Welcome to the rabbit hole…
I am the last person in New York City who would fall head over heels in love.
Independent. Self-possessed. Why would I want to f**k that up?
My online dating profile at bd-fet.com simply reads: “Just looking.”
So why am I obsessing about Jon Sudbury?
Jon, the reporter, is vanilla as a milkshake and has probably never tasted rice and beans on the same plate before we met.
At least that’s what I thought.
Why can’t people remain simple and predictable?
All I want is control, not to be sent hurtling at maximum speed into the unknown.
Nothing about our story makes sense.
The thing is, I can handle desire, lust, passion, even betrayal…
But love is another world altogether.
And this is not a love story.
First things first. This Book is for mature readers only who don’t mind a lot of sex and a little BDSM. I’m not sure that I would classify this as an ‘erotic novel’ however it does lean that way.
I love to read books from authors trying to make a career out of their writing and I have read many great reviews regarding this book and their perceptions of this book are extremely insightful, however this book just didn’t work as well for me. That’s not to say it was a bad book, it just wasn’t my cup of tea.
This books greatest achievement is its reflection of reality. I think Rhyne beautifully captured what the beginnings of a, somewhat dysfunctional and fetish-ie, relationship actually looks like in our everyday lives. It was this reflection of reality that gave this book depth and a kind of strength.
The writing itself was rather engaging and was one aspect of the book that kept me reading and major points for no grammatical or spelling errors…that I was aware of.
The protagonist didn’t seem like a strong character, and rather like she had no depth and seemed, at times, as if she couldn’t go on without the main love interest, Jon, however she does grow and this is something I really enjoyed. There is great growth within Sabrien as the story progressed and I did love to watch this growth of her character. It was rather satisfying.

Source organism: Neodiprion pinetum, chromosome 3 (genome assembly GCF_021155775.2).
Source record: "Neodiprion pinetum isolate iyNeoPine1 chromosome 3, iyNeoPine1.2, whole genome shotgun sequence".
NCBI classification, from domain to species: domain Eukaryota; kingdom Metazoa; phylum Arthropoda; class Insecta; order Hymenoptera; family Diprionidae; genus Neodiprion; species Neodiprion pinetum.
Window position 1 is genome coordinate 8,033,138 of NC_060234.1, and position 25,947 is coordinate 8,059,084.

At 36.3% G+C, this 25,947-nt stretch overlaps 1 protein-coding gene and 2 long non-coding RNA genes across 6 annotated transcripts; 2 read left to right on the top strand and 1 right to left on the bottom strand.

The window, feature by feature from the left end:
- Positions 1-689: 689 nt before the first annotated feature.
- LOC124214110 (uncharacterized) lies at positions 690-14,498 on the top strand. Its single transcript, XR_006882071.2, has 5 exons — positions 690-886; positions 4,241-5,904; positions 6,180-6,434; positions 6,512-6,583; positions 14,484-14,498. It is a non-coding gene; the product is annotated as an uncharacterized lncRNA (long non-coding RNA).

The one plot device that really grew on me was the constant miscommunication, misunderstandings and misreading between Sabrien and Jon. I think it showed an honest truth about relationships, especially new relationships, and slowing becoming to really understand your partner and all the mistakes you make along the way.
As I said this book wasn’t really for me and I did have a few issues that stunted my reading of it.
Things seem to happen out of the blue a lot with no leading into it like the rather aggressive internal dialogue that, at time, seemed out of sync with what was actually taking place. The most in your face ‘out of the blue’ moment was the BDSM sex scene. There’s only one. Which is the major reason why it’s so out of place and why it feels like a chapter was chopped out of a completely different book and shoved into this section. At times even the romance didn’t feel real, THIS however lessens as the characters themselves grow and come to farmiliarise themselves with each other.
I’m a sucker for smut, however the majority of the erotic scenes weren’t that detailed or graphic. This is a good thing if you don’t like that kind of thing and a somewhat bad thing if you do like that sort of thing.
The overall voice of the book was strong and demanded a presence that I think is important for any book. While this kind of book isn’t of my tastes I think Rhyne has produced something to be proud of with the elements of truth and realism.
Connect with S. C. Rhyne: here